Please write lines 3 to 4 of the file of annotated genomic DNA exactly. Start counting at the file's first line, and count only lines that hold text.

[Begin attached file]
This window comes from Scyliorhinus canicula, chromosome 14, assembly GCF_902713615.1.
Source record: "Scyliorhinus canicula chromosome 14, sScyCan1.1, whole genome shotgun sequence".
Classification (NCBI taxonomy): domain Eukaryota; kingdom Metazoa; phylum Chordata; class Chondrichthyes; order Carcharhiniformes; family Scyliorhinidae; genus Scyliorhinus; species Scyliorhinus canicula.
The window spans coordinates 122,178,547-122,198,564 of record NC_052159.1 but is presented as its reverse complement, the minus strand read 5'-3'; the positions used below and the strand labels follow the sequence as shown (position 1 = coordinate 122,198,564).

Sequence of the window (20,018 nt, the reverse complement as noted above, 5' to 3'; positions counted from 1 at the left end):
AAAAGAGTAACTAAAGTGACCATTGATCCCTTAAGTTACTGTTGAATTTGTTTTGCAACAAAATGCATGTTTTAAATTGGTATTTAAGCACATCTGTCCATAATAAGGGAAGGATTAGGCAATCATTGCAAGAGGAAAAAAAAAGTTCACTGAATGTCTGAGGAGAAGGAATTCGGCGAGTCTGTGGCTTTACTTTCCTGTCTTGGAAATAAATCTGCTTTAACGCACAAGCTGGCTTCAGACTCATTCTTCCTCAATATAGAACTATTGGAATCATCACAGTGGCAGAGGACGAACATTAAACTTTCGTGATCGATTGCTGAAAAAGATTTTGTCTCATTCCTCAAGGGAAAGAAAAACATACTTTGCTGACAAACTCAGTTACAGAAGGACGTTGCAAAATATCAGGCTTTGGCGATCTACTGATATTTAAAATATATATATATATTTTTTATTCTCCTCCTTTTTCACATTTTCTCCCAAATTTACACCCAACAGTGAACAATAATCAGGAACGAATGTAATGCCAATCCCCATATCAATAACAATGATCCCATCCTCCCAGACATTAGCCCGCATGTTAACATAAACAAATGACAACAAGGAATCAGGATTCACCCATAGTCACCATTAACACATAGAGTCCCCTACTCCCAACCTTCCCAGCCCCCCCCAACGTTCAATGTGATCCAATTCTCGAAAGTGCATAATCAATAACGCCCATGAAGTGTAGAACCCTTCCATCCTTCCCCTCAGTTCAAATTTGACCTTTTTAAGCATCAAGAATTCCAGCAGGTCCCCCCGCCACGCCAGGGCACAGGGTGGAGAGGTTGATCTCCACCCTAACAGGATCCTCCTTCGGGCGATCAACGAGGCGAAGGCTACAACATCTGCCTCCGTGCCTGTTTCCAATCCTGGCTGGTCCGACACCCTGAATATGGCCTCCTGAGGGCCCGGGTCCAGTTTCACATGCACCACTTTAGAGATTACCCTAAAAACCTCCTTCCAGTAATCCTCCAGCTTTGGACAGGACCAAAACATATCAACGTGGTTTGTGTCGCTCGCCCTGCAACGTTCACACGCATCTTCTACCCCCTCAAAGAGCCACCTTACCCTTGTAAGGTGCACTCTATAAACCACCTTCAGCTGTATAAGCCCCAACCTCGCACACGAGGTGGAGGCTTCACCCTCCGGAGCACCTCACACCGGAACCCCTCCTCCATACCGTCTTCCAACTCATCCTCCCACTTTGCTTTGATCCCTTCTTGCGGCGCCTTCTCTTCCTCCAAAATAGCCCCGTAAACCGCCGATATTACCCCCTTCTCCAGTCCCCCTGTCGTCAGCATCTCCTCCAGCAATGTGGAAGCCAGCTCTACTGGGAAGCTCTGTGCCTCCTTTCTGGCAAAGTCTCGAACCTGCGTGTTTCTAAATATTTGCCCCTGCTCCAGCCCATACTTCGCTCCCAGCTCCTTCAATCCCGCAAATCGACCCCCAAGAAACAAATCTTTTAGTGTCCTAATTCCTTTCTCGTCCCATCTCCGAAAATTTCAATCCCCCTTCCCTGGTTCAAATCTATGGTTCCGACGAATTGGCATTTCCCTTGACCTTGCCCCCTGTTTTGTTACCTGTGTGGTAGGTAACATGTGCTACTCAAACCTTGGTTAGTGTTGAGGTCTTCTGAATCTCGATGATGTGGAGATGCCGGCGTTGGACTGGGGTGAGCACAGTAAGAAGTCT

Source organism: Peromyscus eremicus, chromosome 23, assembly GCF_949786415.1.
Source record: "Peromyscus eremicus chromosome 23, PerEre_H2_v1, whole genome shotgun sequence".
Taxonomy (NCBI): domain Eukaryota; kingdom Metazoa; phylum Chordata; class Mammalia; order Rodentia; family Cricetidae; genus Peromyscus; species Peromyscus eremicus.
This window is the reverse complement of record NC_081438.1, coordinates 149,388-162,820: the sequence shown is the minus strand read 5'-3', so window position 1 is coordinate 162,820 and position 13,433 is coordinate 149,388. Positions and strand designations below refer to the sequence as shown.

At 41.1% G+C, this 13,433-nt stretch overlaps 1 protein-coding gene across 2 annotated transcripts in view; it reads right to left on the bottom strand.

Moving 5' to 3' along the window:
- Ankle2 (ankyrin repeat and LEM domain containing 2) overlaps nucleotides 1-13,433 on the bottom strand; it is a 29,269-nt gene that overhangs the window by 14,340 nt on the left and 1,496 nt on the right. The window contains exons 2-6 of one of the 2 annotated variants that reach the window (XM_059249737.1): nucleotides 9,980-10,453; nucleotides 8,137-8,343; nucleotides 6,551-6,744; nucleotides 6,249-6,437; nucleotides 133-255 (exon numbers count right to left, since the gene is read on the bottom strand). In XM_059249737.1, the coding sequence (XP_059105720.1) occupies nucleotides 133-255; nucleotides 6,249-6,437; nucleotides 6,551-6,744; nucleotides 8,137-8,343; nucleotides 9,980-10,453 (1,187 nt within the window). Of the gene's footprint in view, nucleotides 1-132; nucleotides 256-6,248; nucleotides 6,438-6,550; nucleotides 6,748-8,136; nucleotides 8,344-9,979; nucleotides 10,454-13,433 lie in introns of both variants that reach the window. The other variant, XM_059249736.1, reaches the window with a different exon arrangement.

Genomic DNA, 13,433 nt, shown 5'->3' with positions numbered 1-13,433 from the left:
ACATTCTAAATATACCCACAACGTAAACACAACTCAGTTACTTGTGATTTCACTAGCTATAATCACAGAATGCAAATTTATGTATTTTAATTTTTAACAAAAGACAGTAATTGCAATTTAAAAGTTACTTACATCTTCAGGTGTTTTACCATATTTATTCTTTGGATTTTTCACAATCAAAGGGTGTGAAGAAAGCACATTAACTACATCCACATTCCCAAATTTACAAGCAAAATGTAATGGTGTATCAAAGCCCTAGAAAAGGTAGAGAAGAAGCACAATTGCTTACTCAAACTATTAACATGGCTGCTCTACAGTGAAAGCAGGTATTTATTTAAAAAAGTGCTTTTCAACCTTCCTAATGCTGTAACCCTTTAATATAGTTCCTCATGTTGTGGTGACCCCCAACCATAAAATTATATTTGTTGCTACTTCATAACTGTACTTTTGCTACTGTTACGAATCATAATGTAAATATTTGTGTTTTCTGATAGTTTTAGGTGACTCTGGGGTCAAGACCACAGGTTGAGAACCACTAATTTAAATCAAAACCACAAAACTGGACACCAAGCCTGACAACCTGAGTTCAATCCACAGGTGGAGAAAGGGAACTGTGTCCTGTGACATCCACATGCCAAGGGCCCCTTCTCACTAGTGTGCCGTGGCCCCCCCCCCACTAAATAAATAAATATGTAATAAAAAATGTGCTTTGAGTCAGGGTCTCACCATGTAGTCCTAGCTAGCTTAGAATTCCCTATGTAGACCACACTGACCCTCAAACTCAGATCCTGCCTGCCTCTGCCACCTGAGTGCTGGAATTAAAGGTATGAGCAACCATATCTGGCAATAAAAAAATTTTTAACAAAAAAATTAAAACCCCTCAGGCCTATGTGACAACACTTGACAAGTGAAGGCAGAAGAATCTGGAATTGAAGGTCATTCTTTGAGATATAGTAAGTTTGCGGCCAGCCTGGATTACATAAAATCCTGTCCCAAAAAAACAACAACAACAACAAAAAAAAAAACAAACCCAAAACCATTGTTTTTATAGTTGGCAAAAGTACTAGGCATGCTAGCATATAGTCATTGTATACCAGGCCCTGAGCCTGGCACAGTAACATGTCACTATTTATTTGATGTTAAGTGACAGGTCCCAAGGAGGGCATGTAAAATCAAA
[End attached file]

Classification (NCBI taxonomy): domain Eukaryota; kingdom Metazoa; phylum Chordata; class Chondrichthyes; order Carcharhiniformes; family Scyliorhinidae; genus Scyliorhinus; species Scyliorhinus canicula.
The window spans coordinates 122,178,547-122,198,564 of record NC_052159.1 but is presented as its reverse complement, the minus strand read 5'-3'; the positions used below and the strand labels follow the sequence as shown (position 1 = coordinate 122,198,564).